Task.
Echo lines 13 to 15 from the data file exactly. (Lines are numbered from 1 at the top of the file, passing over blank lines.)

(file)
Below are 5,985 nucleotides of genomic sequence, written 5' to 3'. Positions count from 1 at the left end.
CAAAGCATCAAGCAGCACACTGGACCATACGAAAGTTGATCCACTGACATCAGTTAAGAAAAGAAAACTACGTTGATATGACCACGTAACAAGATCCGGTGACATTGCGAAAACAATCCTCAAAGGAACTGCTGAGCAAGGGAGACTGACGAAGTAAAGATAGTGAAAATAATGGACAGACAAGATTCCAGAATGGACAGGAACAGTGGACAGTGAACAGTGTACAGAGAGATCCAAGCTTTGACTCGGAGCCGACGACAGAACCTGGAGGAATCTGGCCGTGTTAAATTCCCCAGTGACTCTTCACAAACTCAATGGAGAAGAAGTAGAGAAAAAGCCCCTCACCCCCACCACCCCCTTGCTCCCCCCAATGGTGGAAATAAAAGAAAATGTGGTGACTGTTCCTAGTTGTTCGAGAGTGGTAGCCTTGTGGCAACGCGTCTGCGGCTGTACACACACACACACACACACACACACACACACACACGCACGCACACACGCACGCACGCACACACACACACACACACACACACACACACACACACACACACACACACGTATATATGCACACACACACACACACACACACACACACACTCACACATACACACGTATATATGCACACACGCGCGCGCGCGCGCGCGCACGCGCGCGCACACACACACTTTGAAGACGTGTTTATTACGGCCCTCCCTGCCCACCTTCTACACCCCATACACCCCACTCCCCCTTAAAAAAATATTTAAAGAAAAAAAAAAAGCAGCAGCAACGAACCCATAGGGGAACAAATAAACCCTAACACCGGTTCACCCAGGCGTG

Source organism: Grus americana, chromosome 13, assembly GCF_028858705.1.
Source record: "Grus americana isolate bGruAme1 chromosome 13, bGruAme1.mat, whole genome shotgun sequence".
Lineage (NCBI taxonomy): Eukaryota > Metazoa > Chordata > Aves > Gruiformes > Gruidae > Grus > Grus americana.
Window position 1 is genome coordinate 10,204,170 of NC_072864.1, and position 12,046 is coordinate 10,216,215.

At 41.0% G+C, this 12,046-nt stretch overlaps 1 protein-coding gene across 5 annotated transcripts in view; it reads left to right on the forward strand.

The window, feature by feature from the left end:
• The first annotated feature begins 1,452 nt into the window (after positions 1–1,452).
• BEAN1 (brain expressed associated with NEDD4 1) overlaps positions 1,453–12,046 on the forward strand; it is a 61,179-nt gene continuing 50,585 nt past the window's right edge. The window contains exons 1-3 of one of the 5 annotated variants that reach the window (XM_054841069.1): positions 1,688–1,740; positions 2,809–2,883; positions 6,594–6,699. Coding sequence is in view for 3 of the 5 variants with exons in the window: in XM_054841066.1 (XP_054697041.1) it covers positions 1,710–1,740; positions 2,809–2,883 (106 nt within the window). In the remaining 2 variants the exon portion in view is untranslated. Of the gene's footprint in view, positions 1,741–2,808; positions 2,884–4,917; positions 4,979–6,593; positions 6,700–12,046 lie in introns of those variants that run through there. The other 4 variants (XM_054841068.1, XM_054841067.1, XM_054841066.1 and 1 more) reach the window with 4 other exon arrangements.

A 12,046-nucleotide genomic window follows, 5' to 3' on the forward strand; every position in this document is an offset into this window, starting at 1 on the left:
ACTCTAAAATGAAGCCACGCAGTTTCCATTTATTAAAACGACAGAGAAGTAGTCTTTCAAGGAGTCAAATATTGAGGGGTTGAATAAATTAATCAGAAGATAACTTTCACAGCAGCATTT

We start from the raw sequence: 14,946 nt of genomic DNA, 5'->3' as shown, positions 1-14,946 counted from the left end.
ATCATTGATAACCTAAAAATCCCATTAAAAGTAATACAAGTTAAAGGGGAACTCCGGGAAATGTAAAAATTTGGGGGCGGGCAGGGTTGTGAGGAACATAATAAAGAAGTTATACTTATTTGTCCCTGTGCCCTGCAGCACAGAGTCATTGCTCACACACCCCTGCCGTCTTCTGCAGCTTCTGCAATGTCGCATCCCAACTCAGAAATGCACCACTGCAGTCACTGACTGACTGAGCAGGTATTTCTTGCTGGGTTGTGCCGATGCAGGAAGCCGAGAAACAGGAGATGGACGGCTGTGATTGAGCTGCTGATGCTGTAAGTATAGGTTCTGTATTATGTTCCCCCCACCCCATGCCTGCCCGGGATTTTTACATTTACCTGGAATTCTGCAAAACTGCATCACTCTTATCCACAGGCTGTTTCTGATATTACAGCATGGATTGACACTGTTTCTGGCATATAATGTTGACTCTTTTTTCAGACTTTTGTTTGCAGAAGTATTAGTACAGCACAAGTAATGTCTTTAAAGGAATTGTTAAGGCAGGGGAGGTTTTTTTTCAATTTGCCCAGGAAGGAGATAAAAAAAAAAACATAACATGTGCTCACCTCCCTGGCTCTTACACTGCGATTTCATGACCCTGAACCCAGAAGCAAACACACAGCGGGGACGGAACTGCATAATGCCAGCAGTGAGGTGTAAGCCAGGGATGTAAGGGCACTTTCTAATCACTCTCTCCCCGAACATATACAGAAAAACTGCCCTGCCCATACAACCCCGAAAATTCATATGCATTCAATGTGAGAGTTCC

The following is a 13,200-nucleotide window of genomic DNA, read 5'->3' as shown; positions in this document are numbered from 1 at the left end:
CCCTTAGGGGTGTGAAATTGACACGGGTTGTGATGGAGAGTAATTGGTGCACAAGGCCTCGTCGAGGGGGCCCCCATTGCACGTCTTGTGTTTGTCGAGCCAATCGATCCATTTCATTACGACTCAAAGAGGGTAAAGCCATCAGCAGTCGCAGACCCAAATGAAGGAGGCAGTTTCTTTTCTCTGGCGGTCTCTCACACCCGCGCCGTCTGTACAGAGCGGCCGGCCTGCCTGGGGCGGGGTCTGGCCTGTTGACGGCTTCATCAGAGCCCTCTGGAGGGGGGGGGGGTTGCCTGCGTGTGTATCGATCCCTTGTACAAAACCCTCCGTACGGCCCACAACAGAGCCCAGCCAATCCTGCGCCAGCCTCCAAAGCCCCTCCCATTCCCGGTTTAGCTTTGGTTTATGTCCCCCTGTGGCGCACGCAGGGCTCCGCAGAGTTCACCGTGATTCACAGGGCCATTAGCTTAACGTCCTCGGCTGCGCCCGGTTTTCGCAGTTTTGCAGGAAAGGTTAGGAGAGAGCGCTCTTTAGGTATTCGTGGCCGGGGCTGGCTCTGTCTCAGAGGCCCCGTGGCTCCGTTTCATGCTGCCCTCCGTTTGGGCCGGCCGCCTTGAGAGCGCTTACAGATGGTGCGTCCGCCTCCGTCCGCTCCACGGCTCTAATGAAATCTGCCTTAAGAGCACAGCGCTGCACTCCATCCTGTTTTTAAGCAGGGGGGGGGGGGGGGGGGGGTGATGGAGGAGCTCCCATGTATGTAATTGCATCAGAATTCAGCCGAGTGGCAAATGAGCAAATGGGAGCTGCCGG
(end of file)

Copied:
We start from the raw sequence: 14,946 nt of genomic DNA, 5'->3' as shown, positions 1-14,946 counted from the left end.
ATCATTGATAACCTAAAAATCCCATTAAAAGTAATACAAGTTAAAGGGGAACTCCGGGAAATGTAAAAATTTGGGGGCGGGCAGGGTTGTGAGGAACATAATAAAGAAGTTATACTTATTTGTCCCTGTGCCCTGCAGCACAGAGTCATTGCTCACACACCCCTGCCGTCTTCTGCAGCTTCTGCAATGTCGCATCCCAACTCAGAAATGCACCACTGCAGTCACTGACTGACTGAGCAGGTATTTCTTGCTGGGTTGTGCCGATGCAGGAAGCCGAGAAACAGGAGATGGACGGCTGTGATTGAGCTGCTGATGCTGTAAGTATAGGTTCTGTATTATGTTCCCCCCACCCCATGCCTGCCCGGGATTTTTACATTTACCTGGAATTCTGCAAAACTGCATCACTCTTATCCACAGGCTGTTTCTGATATTACAGCATGGATTGACACTGTTTCTGGCATATAATGTTGACTCTTTTTTCAGACTTTTGTTTGCAGAAGTATTAGTACAGCACAAGTAATGTCTTTAAAGGAATTGTTAAGGCAGGGGAGGTTTTTTTTCAATTTGCCCAGGAAGGAGATAAAAAAAAAAACATAACATGTGCTCACCTCCCTGGCTCTTACACTGCGATTTCATGACCCTGAACCCAGAAGCAAACACACAGCGGGGACGGAACTGCATAATGCCAGCAGTGAGGTGTAAGCCAGGGATGTAAGGGCACTTTCTAATCACTCTCTCCCCGAACATATACAGAAAAACTGCCCTGCCCATACAACCCCGAAAATTCATATGCATTCAATGTGAGAGTTCC

The following is a 13,200-nucleotide window of genomic DNA, read 5'->3' as shown; positions in this document are numbered from 1 at the left end: